Thursday, March 11, 2010

Take a walk on the wild side – Abruzzo’s love pat to Barbera and Chianti.

While this week has been all about Barbera in Piedmont, on the wine trail in Italy Texas has been all about Abruzzo. The jovial, fresh wines of Montepulciano have brightened up many a wine for Tuscans, The Veneto and points beyond. And as the world debates the value of wine in places like Napa, New York and Nizza Monferatto, these past few days with Stefano Illuminati and the Illuminati mini-van on the run has been a virtual Gospel revival bus of Italian wine.

Not that there haven’t been the occasional introspective moments. We happen to live in a wealthy part of the world, so the aftershocks of the economic quake that hit months ago aren’t felt as intensely. But one of my Italian friends admonished, “stay attentive” – we are not finished in this cycle quite yet. Folks in Abruzzo understand such things, having been rippled by the earth below their feet countless times, the last time almost a year ago when Aquila was almost leveled.

Surprise of the trip? An experimental wine from Illuminati, the Nico. I first had this wine in the 1980’s when Illuminati was making their charge up the hill to be seen as one of the leaders for quality wine from Abruzzo. Made from passito Montepulciano, this wine has been a laboratory for ideas from the Illuminati winery. It has also been the wine that the older winemaker Spinelli symbolically passed the baton to the younger winemaker, Capellacci. Now the wine, for me, has taken on a life of its own, the conversation is now between me and Nico, no longer between the generations of winemakers that are part of the history of illuminati.

Old friend and colleague Guy Stout was in the room this week when we tasted the 2003 Nico. At the first whiff of the wine, prickly and a bit wild, I walked over to Guy. “You detect a little volatile acidity?” I asked him. “ I do – a lot.” He said and smiled. The lack of “polish” made us both happy. Here was a wine with a life life that someone hadn’t styled into a pretty little high-test velvet bomb. Note to Barbera producers- take a walk on the wild side, free the Barbera- it’s working for some of the upcoming producers in Abruzzo. And we like the results here in Texas and America.

Stefano said it well, and this isn’t the first time I have heard it. He said, “Our grandfathers used to sell their grapes to Tuscany, to Veneto, to France. We don’t have time for that now. We need our grapes.”

We need our grapes. And while not every grape from Abruzzo is destined to be put in a bottle that says “Made in Abruzzo,” the young generation has a reason to be fiercely proud of their progress.

Yesterday as the minivan was carrying us from hotel to meeting, Stefano made a call to his friend and colleague Leonardo Pizzolo, who is also barnstorming Texas towns with his Montepulciano from Valle Reale. The two talked, will miss each other in Texas, one in Austin while the other is in Houston, I overheard the conversation they were having in Italian. Leonardo was seeing the wine lists with scores of Chianti wines on them, but maybe only one wine from Abruzzo. “How is it they can put so many Chianti’s on their lists and half of them are so awful. They don’t speak of where they come from.” Maybe Leonardo, because the wine in the bottle doesn’t come from Tuscany? Or maybe because too many people in Tuscany have lost their way?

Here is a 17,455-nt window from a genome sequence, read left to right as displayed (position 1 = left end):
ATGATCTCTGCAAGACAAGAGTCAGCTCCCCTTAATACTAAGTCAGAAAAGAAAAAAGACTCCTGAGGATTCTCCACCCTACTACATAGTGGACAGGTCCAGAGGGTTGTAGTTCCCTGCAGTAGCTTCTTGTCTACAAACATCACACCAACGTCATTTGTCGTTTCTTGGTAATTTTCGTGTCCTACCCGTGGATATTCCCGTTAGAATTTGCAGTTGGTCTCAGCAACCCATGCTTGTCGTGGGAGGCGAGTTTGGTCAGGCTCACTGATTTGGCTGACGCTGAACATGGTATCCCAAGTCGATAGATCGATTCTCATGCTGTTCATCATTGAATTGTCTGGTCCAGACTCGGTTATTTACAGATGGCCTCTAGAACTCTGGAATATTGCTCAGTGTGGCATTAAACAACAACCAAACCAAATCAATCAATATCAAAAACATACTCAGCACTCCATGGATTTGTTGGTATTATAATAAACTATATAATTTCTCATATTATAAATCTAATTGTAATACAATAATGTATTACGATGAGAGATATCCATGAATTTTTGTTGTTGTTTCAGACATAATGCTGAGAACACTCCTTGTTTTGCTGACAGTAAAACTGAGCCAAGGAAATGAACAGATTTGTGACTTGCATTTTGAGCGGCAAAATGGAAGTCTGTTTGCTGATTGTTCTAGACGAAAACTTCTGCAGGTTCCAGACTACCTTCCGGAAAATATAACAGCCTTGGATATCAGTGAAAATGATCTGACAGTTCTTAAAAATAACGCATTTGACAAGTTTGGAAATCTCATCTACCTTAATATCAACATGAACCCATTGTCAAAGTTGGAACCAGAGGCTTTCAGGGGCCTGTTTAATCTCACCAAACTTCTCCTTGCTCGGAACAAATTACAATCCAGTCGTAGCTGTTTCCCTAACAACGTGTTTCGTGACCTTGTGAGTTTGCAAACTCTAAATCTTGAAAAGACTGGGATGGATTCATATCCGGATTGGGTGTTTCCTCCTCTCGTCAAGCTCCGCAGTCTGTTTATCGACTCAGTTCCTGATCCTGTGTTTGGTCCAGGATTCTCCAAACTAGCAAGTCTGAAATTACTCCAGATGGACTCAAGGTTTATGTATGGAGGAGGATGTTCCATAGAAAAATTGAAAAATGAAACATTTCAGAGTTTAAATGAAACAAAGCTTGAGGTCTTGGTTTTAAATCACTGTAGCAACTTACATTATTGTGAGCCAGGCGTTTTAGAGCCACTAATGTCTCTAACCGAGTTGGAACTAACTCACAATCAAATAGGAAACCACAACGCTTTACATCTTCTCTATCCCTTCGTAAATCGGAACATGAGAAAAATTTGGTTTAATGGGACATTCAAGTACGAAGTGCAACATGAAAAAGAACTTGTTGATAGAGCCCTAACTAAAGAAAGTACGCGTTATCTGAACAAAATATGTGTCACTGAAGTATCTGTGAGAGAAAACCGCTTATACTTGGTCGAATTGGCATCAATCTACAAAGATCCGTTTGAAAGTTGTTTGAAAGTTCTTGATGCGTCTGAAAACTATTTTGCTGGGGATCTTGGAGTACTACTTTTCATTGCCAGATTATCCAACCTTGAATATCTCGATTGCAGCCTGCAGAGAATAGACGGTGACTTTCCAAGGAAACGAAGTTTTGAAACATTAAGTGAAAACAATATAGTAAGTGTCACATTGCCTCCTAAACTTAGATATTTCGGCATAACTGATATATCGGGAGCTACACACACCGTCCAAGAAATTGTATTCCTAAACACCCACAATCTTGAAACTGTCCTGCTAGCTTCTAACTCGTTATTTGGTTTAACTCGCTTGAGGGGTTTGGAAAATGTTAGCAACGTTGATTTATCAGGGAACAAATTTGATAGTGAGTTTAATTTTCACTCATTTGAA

Two days ago, sitting around a table in Houston with a group of young sommeliers we had that same discussion. “I just don’t think of Chianti as an interesting wine anymore,” one of them remarked. After a heated discussion that got into the styles and the areas, I think they are more confused about the style of Chianti because there are so many expressions of what Chianti is. And while we won’t solve the problems for Tuscany or Piedmont at a table in Houston (we’ll save that honor for the halls of Vinitaly in a few weeks) the discussion rages on.

The young sommeliers want to know more about the Italian wines, especially being exposed to young producers who are their peers, who have come up in similar times. And honestly, the experience of growing up in the last 20 years, where communications have flattened the world, where we get around more, have allowed for a closer sharing of the life experience, more so than ever before. Just look around you, people are plugged into their electronic tribes like never before.

And that, dear readers - especially anyone looking out, looking in on the ground at one the battlefields to save Italian wine from becoming “international” - that is what we have been meeting about here on the wine trail.

The bus leaves out of here in 45 minutes and I have to get packed and ready - we have a gig in Dallas @ 10:30 AM!

1 comment:

Terence said...

We all need more Abruzzo in our lives. Stefano's wines are really wonderful. And he's a great guy. Pass along my saluto to him.

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